One of the two great certainties in life, taxes are something no one likes to deal with. Whether it’s having to see a chunk taken out of your bank balance, or your money do backflips through several accounts in the Cayman Islands, they’re a real pain. Still, at least it’s only money. For Rafael Nadal, ‘tax’ can take on an entirely different meaning – the tax of being, well… Rafael Nadal.
After adding this week’s Nitto ATP World Tour Finals, Nadal has now withdrawn from eight significant tournaments in the past nine seasons, either due to a bum knee (Wimbledon ’09, USO/WTF ’12, WTF ’17) or wrist (USO ’14, RG/Wimby/WTF ’16). Simply put, there’s a significant physical cost to playing the way he does, one that comes about from the same things that make him such a special player.
Whether it’s the explosive violence of every forehand, the wrenching torsion of every backhand, or the reckless abandon with which he slides around the court, Nadal’s body is constantly under a stress unlike anything we’ve ever seen before in professional tennis. Indeed, you could argue he would’ve broken down much more often were it not for his unrivalled commitment to conditioning, and as we see when players don’t put in the time in the gym *cough*Nick Kyrgios*cough*, you can struggle to get away with much less.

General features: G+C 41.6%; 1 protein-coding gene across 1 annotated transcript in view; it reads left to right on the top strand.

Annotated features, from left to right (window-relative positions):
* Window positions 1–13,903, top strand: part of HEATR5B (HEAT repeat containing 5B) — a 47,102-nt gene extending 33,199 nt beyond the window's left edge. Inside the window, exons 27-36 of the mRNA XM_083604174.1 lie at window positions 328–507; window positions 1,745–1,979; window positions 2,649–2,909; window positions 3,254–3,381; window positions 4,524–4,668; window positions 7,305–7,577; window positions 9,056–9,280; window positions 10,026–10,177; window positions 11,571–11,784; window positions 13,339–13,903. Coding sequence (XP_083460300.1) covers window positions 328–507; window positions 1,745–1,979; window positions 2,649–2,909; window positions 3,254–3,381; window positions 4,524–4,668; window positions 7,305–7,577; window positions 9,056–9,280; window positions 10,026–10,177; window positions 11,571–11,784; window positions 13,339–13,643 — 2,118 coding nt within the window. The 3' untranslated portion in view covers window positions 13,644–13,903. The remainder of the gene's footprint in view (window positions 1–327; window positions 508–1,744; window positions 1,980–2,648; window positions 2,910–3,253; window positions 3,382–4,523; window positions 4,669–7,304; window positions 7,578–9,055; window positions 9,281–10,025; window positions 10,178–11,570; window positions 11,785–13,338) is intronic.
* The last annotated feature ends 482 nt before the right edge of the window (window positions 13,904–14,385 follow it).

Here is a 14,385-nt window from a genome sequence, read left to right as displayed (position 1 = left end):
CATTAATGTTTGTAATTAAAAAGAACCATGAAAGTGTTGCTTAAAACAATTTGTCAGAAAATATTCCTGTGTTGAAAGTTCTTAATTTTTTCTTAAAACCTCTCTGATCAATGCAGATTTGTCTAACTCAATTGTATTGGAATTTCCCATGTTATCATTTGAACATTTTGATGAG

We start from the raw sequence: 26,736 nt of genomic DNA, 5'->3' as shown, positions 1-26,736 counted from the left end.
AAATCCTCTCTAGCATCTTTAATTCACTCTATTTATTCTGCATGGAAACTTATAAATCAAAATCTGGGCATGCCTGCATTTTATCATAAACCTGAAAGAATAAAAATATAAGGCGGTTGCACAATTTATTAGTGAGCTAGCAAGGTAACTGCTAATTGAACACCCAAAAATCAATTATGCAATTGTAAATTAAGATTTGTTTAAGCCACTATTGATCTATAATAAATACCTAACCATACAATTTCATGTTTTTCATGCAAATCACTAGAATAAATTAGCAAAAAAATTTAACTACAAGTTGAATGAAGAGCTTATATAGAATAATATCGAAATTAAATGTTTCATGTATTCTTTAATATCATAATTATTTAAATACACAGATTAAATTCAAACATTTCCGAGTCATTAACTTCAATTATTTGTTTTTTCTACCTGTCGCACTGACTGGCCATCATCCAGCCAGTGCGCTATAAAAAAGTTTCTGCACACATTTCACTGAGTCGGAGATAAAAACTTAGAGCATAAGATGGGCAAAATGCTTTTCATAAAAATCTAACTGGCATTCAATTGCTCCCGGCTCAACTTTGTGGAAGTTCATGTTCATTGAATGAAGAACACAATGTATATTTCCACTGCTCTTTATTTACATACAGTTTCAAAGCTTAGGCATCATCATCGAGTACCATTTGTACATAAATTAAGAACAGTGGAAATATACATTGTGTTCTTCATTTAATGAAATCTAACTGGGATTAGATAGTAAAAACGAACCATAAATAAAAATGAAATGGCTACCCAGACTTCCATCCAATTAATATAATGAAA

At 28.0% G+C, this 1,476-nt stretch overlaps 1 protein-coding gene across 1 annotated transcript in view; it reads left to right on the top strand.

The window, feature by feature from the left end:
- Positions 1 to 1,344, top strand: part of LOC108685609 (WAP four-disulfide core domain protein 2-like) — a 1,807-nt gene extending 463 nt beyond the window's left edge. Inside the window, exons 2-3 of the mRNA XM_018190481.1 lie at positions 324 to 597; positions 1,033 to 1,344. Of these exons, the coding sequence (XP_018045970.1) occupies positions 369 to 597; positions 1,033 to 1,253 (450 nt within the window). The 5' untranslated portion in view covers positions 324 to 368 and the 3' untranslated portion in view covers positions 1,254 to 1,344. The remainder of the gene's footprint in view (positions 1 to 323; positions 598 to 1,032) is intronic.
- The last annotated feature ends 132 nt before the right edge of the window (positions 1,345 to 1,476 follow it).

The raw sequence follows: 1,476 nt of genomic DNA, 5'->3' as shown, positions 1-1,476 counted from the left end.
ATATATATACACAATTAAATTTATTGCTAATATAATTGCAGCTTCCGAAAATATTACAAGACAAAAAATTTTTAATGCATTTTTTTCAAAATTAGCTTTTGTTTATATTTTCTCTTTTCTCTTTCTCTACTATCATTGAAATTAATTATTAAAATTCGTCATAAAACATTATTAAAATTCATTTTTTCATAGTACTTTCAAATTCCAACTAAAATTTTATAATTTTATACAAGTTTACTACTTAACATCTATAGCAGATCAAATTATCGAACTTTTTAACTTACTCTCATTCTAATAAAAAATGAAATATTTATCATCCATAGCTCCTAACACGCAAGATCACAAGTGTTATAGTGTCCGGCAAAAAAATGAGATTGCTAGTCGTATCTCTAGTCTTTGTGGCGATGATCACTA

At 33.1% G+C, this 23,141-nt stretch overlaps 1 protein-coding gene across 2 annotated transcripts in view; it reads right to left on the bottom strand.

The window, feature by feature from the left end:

Of course, that’s little consolation to the legion of fans that now won’t get to watch him in London, but if there’s a silver lining, it’s that the same history that forebode this breakdown also indicates he’ll recover – yes, even at the age of 31.
Assuming the indications he made when he announced his withdrawal are correct, this latest stumble is due to the same knee tendinitis that sidelined him previously, and while tendinitis is no joke, it’s not as serious – or as reliant on youth to recover from – as something like a ligament tear. In any case, you’d hate to count him out, and it would be especially foolish to do so after a 2017 season that was nothing short of ridiculous.
With two majors (where he went largely untouched), nearly a third (up 3-1 in the fifth on Roger Federer in Melbourne), two masters titles, two 500-level titles, three other finals and year-end number one for the first time since 2013, he was as incredible as ever. Also consider how he started the year – clinging onto ninth in the rankings, hoping just to find form after his aforementioned wrist injury – and what he accomplished goes from incredible to godlike. By comparison, he’s doing okay right now.
Perhaps the real issue going forward isn’t so much this injury, as his risk of it becoming a more frequent occurrence in his twilight years, and it would certainly make sense if he started thinking more about self-preservation. When able Nadal doesn’t play so much of a full schedule as a morbidly obese one, and his 2017 was a testament to that, playing three weeks straight in February-March with Acapulco, Indian Wells and Miami, five out of seven weeks in the clay court season, both USO masters warm-ups, and two weeks straight in the Asian leg. 2018 would be a good time to start slimming that schedule down, if not in quantity, then at least in spacing. After all, there’s always going to be the tax of playing the most brilliantly unique style of tennis on the planet – with age the cost will already go up, there’s no need to drive it further.